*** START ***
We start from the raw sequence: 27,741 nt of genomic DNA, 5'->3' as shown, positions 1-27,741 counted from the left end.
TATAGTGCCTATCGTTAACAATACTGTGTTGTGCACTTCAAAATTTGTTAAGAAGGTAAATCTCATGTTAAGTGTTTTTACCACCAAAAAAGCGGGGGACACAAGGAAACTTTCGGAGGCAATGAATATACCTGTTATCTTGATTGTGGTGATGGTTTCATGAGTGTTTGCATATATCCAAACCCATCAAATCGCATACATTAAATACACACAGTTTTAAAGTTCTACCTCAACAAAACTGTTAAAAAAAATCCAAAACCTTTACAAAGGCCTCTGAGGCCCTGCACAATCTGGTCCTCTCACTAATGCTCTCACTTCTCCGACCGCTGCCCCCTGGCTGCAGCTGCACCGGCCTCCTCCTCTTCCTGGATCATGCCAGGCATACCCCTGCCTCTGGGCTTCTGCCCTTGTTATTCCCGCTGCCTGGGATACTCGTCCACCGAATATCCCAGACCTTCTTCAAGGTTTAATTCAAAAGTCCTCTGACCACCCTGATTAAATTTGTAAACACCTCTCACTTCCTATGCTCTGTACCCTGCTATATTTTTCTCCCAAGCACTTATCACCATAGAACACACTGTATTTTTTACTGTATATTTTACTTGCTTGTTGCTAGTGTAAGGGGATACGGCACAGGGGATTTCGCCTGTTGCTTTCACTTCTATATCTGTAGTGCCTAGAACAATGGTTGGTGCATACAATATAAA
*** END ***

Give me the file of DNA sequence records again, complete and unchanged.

We start from the raw sequence: 27,741 nt of genomic DNA, 5'->3' as shown, positions 1-27,741 counted from the left end.
TATAGTGCCTATCGTTAACAATACTGTGTTGTGCACTTCAAAATTTGTTAAGAAGGTAAATCTCATGTTAAGTGTTTTTACCACCAAAAAAGCGGGGGACACAAGGAAACTTTCGGAGGCAATGAATATACCTGTTATCTTGATTGTGGTGATGGTTTCATGAGTGTTTGCATATATCCAAACCCATCAAATCGCATACATTAAATACACACAGTTTTAAAGTTCTACCTCAACAAAACTGTTAAAAAAAATCCAAAACCTTTACAAAGGCCTCTGAGGCCCTGCACAATCTGGTCCTCTCACTAATGCTCTCACTTCTCCGACCGCTGCCCCCTGGCTGCAGCTGCACCGGCCTCCTCCTCTTCCTGGATCATGCCAGGCATACCCCTGCCTCTGGGCTTCTGCCCTTGTTATTCCCGCTGCCTGGGATACTCGTCCACCGAATATCCCAGACCTTCTTCAAGGTTTAATTCAAAAGTCCTCTGACCACCCTGATTAAATTTGTAAACACCTCTCACTTCCTATGCTCTGTACCCTGCTATATTTTTCTCCCAAGCACTTATCACCATAGAACACACTGTATTTTTTACTGTATATTTTACTTGCTTGTTGCTAGTGTAAGGGGATACGGCACAGGGGATTTCGCCTGTTGCTTTCACTTCTATATCTGTAGTGCCTAGAACAATGGTTGGTGCATACAATATAAA